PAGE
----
“I love you with all my heart.”
It’s sweet if not cliché. We might say this to a spouse, child, parent, friend or any other person and I’m sure we mean it…at the time.
But what does it mean to love someone “with all your heart”? How do you do that? Can we love someone with part of our heart—does that count?
The Christians living in the Roman city of Philippi didn’t have to wonder if the Apostle who brought them the good news about Jesus loved with part or all of his heart. He writes in Philippians 1:7-8
7 It is right for me to feel this way about all of you, since I have you in my heart and, whether I am in chains or defending and confirming the gospel, all of you share in God’s grace with me. 8 God can testify how I long for all of you with the affection of Christ Jesus.
Philippians 1:7-8, NIV
Paul writes that he has the Philippian Christians in his heart. He even says why: they have shared the burden of spreading the Gospel. They have actually benefited from his love for them. They are Christians because of his efforts in the Lord.
He states in verse 8: God knows how much I love you!
They were in his heart.
And in the understanding of the Greek underlying the English words, it was not just emotional sentiment. This was also an act of his will.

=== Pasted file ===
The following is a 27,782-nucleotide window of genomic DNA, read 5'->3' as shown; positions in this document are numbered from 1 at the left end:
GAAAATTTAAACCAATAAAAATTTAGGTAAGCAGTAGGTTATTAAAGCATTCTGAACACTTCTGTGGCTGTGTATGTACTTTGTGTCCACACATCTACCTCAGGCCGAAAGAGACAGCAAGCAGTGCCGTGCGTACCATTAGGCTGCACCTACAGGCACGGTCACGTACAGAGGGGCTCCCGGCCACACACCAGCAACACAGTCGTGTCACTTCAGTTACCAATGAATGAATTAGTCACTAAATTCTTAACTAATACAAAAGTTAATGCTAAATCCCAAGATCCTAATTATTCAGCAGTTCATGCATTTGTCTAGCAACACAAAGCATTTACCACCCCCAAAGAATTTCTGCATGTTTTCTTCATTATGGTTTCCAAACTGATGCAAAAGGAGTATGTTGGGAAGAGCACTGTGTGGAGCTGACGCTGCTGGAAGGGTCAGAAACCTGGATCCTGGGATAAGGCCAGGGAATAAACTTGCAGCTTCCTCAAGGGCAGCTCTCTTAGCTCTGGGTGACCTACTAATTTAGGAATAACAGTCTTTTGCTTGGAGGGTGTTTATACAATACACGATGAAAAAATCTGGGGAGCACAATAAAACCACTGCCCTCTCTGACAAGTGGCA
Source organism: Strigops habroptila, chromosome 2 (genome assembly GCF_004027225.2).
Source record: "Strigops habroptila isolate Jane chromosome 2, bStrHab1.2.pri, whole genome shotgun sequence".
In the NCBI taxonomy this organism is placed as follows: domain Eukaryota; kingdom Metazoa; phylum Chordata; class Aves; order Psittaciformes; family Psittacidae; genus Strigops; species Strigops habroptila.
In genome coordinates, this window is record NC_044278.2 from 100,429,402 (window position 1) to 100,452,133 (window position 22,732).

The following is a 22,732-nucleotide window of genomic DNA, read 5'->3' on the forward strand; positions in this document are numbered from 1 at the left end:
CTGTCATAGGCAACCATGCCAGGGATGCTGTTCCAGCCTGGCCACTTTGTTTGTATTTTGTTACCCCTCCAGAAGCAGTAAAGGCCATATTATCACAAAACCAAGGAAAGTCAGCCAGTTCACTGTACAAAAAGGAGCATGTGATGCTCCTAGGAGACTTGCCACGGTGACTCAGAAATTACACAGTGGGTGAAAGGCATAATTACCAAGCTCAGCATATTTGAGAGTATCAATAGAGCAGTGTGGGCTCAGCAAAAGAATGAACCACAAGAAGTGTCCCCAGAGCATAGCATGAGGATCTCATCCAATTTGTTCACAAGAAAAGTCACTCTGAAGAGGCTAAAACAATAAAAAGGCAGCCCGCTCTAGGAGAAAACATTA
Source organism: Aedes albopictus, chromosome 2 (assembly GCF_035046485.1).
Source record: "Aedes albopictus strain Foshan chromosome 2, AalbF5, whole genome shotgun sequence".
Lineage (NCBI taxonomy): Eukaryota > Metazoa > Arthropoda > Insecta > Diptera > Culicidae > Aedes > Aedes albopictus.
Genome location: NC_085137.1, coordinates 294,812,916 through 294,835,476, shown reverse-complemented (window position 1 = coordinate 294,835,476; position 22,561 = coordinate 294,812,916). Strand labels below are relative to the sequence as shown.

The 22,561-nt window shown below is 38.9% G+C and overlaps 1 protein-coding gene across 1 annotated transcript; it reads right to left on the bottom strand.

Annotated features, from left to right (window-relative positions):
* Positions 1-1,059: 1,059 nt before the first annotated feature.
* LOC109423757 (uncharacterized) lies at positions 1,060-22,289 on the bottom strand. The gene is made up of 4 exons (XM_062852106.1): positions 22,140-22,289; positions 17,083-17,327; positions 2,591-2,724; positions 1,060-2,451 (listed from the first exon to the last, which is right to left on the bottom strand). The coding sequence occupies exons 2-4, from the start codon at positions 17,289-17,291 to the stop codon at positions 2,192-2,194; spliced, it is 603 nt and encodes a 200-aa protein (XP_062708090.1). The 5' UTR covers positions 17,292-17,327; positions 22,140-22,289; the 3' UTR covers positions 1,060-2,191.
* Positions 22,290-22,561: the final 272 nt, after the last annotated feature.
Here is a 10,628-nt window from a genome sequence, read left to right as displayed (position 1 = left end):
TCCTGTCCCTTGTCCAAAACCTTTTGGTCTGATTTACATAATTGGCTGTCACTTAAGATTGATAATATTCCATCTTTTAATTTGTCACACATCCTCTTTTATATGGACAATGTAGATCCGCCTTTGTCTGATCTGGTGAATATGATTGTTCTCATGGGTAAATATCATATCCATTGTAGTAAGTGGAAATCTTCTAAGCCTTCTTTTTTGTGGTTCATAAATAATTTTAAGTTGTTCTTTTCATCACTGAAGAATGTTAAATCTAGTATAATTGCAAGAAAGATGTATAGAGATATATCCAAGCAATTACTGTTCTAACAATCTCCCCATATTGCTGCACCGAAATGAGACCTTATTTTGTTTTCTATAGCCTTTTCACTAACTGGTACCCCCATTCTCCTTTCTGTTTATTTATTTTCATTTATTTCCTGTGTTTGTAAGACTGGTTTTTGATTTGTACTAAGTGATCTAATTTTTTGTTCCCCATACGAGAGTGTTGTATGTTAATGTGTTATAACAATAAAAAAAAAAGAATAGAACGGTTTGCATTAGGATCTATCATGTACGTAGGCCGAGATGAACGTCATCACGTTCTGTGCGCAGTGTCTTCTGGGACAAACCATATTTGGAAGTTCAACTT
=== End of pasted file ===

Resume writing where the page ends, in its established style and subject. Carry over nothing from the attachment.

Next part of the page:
He loved the Christians in Philippi with his heart and mind. His emotions and his thoughts were not only with them, they were for them. He thought and felt positive things about them.
This is the kind of love we should have towards other Christians. The Apostle John stated in 1 John 3:14 “We know that we have passed from death to life, because we love each other…”
So, it’s not just Apostles who are to feel this way about other Christians. It’s every Christian.
So how do we get from where we are to where Paul is in Philippians 1:7-8 and where John is?
First, we don’t try to manufacture it. This is NOT one of those “fake it ‘til you make it” moments. Faking it will be read from a mile away. Paul was able to prove his love for the Philippian Christians. As they say, “the proof is in the pudding”.
Second, we ask the Lord to develop love for our brothers and sisters in the faith. This takes time, but it also takes our willingness to get outside ourselves. This means we are concerned about others. This means we look for ways we can bless them. This means we give them the benefit of the same grace God has shown us.
Lastly, we forgive each other. We keep “short lists”. In a humorous setting, someone once asked me about the last mistake Patty (my wife) made. I told them, “Although I know she’s not perfect, I honestly can’t remember.” Is it because I have a short memory? No—the opposite is true. It’s because love really does cover a lot of mistakes (cf. 1 Peter 4:8).
I pray that as you interact with your brothers and sisters in the faith you’ll find an increasing love for them so that you can honestly tell them, “I love you with all my heart—deep in my heart!”